Overall, these two reports act as a safeguard to keep you safe and maintain the integrity of your new accessory dwelling unit. Though they are not always required, there are special circumstances where each of these reports are necessary to ensure a safe build that will last a lifetime. You will be made known early on if your lot fits into either of these circumstances, to eliminate any unknowns regarding your ADU. Check out our additional information if you would like to learn more about your city and its requirements.

Reach out to experts for your unique situation

The information presented in this technical blog is based on our extensive expertise in the field, drawing from our hands-on experience in design, development, and implementation. While we strive to provide accurate and up-to-date information, it’s essential to note that the rapidly evolving nature of the ADU space may result in changes that could impact the details discussed here.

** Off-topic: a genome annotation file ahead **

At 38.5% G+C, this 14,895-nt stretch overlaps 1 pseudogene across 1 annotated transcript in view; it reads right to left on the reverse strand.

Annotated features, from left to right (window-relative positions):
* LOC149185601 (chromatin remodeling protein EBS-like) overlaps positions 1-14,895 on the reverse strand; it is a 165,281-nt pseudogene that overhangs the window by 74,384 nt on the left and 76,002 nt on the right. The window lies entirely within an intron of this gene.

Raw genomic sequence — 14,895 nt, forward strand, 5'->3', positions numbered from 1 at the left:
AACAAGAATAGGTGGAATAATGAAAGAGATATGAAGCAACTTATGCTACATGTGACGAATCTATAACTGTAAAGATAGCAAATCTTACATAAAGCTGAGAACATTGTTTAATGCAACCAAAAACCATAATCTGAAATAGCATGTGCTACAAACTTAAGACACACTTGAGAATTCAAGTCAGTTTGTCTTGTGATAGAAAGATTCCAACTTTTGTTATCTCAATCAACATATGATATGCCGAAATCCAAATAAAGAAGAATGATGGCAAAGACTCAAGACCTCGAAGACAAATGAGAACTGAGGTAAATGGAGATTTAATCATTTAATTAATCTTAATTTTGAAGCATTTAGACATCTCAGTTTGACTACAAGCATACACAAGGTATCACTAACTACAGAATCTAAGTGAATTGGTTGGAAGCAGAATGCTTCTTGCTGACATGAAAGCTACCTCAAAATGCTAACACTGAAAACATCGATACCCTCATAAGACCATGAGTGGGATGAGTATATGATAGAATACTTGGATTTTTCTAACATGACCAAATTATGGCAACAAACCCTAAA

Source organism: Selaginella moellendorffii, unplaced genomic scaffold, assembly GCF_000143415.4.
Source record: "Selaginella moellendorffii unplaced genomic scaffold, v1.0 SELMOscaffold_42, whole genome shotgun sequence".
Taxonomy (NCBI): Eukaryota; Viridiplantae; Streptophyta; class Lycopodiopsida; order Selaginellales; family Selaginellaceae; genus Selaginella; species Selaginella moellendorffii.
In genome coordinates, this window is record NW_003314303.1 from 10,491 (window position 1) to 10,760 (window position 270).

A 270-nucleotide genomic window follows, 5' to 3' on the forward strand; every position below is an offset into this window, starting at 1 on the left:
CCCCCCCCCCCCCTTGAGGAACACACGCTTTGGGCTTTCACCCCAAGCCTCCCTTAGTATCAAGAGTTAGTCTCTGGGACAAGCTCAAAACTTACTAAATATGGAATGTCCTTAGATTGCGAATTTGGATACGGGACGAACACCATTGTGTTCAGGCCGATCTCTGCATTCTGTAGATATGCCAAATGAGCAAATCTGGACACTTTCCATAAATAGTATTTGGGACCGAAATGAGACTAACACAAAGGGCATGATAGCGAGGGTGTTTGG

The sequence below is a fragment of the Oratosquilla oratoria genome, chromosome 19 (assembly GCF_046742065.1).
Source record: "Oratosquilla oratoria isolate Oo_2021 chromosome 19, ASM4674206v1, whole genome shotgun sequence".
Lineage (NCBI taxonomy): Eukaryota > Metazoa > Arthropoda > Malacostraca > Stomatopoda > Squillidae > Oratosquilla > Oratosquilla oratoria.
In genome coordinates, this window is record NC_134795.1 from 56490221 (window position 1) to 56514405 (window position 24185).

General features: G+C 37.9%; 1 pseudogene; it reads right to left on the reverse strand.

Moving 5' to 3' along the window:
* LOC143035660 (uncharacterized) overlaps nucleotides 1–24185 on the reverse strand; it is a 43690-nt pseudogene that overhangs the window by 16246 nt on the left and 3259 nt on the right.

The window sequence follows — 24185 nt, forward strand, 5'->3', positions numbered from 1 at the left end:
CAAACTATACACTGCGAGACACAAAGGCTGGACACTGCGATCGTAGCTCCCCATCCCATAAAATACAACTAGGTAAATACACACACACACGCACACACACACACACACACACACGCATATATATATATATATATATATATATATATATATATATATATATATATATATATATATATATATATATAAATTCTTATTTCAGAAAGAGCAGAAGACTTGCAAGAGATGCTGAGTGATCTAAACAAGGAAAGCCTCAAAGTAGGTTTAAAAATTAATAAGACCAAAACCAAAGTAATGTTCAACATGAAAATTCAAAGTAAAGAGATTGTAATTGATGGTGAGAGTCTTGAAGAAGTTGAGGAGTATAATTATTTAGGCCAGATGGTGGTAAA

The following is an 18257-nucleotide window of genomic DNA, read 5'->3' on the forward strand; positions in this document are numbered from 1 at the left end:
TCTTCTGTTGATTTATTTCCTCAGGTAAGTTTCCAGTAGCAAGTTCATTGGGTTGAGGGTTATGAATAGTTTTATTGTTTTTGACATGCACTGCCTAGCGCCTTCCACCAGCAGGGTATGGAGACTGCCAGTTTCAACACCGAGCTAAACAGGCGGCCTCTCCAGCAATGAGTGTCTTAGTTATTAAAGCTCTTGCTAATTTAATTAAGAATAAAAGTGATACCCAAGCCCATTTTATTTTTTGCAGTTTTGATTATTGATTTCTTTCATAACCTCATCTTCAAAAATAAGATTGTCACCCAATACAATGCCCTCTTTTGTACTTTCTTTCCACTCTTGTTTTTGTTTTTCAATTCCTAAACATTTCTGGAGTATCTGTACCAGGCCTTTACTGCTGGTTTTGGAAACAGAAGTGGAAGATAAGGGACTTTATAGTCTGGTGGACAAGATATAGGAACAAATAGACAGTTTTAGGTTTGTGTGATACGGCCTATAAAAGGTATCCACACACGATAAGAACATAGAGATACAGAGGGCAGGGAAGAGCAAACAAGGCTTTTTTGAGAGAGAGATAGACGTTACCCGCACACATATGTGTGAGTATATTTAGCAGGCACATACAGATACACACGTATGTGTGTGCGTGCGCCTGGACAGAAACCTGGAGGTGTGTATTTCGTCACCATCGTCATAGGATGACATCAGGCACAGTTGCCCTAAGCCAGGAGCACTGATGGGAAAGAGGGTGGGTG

At SnapADU, our goal is to equip our readers with valuable insights and practical knowledge to navigate the ever-changing accessory dwelling unit landscape. We encourage you to reach out to our experts for personalized guidance and to stay updated on the latest developments in the field.

Learn more on this topic

Related Blog Posts

Join in the conversation

Leave a Comment


Submit a Comment

Your email address will not be published. Required fields are marked *